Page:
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How to increase muscle strength

How to increase muscle strength

Muscle strength – the ability of a muscle to produce tension to overcome an external load. A precursor to muscle strength is muscle growth, or size. The bigger your muscles are, the more proteins you have within the muscle fiber which will allow for a greater contraction and force production. This is why it is essential to develop muscle size before thinking about muscle strength training.

Needless to say, strength training is absolutely fantastic as it helps engage many muscle fibers that the muscle may have not used before. Because strength training requires you to lift heavier weights, more muscle fibers need to be involved to withstand the load, which will not only increase the size of your muscles but also its strength.

Of course, like any other type of training goal, you have to know how to manipulate certain variables to achieve muscle strength. That said, here are the ‘acute variables’ needed to develop muscle strength:

Sets: 4-6

Repetitions: 1-5

Intensity: 85 – 100% of 1 Repetition Maximum (1RM)

Tempo: Moderate/Fast

Rest: 3-5 minutes

Type: 5 x 5

For muscle strength, you may notice that the volume is quite high, meaning you’ll perform a greater number of sets while using a heavier load and a decent amount of repetitions. Indeed, that’s what’s needed to achieve strength, you need to progressively load the muscle!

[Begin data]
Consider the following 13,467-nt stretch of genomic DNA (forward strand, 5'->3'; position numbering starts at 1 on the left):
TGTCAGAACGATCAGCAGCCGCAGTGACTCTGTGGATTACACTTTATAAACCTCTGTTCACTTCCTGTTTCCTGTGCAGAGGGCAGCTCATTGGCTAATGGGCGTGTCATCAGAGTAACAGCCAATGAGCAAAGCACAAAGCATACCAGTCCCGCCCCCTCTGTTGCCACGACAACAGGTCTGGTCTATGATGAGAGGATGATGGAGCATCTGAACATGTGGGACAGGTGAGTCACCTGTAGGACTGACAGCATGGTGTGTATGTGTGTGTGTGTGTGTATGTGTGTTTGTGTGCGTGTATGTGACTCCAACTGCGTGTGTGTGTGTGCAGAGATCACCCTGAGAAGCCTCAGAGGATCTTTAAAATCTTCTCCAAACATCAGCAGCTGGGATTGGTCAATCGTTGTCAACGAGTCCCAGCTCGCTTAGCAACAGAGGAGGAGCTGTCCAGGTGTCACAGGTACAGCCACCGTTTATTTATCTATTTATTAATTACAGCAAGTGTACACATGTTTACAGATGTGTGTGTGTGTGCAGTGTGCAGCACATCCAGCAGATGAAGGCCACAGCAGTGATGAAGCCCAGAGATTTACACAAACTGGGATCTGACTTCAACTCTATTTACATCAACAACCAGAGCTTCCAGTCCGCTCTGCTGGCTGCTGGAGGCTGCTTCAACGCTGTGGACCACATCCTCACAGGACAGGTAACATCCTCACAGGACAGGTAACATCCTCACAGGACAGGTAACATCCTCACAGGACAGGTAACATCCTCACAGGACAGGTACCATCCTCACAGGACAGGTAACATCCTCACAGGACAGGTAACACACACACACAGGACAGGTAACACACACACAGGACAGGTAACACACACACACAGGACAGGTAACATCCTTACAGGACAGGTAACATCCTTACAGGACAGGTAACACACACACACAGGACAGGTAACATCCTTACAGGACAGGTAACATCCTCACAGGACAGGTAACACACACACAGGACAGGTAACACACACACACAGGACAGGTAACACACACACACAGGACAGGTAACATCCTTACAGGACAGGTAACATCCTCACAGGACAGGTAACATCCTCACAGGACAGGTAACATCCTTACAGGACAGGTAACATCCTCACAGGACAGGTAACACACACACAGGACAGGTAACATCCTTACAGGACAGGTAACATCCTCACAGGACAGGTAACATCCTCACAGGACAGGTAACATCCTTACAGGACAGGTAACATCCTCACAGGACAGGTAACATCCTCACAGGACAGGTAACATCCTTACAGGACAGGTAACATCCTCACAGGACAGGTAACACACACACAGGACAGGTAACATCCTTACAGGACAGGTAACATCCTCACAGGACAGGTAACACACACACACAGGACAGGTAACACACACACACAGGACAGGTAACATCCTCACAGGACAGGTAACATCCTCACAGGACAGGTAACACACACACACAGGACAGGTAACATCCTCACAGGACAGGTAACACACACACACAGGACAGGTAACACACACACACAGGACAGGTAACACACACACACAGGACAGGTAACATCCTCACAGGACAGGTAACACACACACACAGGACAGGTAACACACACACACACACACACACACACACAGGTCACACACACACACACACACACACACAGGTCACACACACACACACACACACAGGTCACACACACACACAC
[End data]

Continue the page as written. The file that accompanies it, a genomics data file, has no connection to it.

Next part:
Speaking of loading, the weights you lift need to be quite heavy, perhaps even near or equivalent to your 1RM. To touch base on the 1RM once again, think of the bench press for a second. Any weight you use which allows you to only complete 1 repetition of the exercise is considered your 1RM. So, pick a weight that will allow you to lift 85-100% of your 1RM. If you feel like you’re breezing through the exercise, or perhaps can do more than 5 repetitions, than you need to lift heavier weights! Make sure each repetition is a struggle, and upon reaching 5 repetitions or less, you’ve hit muscle failure (whereby you can’t perform one more repetition).

Because the load and intensity of strength training is quite high, you need to rest anywhere between 3-5 minutes in between sets and exercises in order for the muscle to fully recover. That way, you can perform to your best of abilities during each set and not fatigue rather quickly – which of course will hinder your ability to lift heavy weights during each set.

In terms of the tempo, think of the bench press once again. The downward movement of the bar to your chest is considered the eccentric movement of the exercise. This movement should be done in a moderate tempo (anywhere between 2-4 seconds). The upward movement of the bar from the chest is the concentric movement, which should be performed at a fast past (1-2 seconds). This way, you’re adding more tension to your muscle and developing a greater amount of strength within the fibers.

Finally, for me personally, the best type of exercise to work on muscle strength is a 5 x 5 training. This type of training entails doing 5 sets of 5 repetitions per exercise. Aim to perform anywhere between 2-6 exercises per session. Remember, start slow and gradually progress!

There you have it, all the variables you need to develop muscle strength. To be honest, the overall feeling of having the strength to lift heavy weights and objects is second to none. I really urge you to incorporate strength training at some point in your exercise journey. I’ve done it many times in the past, and believe me, the benefits are vast. Be strong!

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